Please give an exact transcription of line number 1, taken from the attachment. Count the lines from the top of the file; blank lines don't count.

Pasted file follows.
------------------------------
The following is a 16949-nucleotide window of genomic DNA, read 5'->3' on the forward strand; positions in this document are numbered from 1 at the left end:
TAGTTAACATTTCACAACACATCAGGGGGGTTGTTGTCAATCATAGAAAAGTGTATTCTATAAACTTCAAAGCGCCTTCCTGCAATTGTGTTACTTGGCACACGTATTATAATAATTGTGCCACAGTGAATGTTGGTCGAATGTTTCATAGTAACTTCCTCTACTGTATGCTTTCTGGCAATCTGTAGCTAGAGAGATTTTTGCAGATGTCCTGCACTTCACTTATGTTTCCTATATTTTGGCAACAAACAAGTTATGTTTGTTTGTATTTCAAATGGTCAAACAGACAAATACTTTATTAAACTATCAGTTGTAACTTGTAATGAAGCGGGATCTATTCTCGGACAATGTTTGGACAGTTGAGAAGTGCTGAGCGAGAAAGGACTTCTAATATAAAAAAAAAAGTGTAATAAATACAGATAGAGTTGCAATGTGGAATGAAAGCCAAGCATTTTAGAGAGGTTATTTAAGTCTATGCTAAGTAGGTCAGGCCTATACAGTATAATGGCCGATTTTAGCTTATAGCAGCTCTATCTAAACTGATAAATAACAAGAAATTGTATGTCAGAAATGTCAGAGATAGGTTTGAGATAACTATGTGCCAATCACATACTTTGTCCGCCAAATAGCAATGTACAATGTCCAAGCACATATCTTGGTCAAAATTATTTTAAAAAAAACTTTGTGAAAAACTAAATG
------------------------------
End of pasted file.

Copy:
The following is a 16949-nucleotide window of genomic DNA, read 5'->3' on the forward strand; positions in this document are numbered from 1 at the left end: